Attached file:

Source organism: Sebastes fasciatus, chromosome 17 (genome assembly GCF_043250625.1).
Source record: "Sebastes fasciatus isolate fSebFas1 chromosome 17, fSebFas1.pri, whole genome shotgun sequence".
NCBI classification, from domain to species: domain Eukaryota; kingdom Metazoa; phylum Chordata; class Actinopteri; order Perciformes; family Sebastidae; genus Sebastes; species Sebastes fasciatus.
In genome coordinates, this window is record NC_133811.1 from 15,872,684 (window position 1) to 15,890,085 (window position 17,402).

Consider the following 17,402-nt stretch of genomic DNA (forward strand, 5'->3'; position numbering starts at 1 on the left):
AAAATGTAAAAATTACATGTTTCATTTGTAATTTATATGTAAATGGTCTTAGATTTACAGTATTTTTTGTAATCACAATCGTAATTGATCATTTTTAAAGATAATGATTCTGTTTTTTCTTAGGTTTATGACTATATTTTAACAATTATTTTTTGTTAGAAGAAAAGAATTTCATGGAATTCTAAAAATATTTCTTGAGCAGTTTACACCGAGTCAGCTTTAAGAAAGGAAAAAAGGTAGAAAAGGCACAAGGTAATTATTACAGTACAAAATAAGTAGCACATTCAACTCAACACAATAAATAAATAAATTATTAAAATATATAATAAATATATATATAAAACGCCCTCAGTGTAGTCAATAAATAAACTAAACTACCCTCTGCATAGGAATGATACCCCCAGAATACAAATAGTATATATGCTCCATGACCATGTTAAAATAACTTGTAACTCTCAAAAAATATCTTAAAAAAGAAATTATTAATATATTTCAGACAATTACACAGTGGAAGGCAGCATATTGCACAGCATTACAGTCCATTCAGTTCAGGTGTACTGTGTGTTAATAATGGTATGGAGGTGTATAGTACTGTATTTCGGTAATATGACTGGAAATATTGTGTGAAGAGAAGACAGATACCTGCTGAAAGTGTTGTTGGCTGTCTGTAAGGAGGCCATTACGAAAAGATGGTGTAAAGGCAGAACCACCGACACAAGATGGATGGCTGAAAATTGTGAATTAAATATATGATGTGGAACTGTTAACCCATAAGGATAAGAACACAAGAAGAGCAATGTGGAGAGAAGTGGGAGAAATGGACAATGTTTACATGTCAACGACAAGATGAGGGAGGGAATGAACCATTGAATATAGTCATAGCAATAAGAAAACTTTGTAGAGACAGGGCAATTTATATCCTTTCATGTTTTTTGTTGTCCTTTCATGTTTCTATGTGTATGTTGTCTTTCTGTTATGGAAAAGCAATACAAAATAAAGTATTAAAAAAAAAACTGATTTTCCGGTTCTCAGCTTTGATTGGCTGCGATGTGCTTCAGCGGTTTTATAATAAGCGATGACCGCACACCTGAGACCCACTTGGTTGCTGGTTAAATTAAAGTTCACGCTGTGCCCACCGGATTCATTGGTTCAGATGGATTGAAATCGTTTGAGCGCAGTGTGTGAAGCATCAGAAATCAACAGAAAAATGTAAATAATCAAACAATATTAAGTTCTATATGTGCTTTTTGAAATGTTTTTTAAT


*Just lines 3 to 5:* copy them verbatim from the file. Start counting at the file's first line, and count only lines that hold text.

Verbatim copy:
NCBI classification, from domain to species: domain Eukaryota; kingdom Metazoa; phylum Chordata; class Actinopteri; order Perciformes; family Sebastidae; genus Sebastes; species Sebastes fasciatus.
In genome coordinates, this window is record NC_133811.1 from 15,872,684 (window position 1) to 15,890,085 (window position 17,402).

Consider the following 17,402-nt stretch of genomic DNA (forward strand, 5'->3'; position numbering starts at 1 on the left):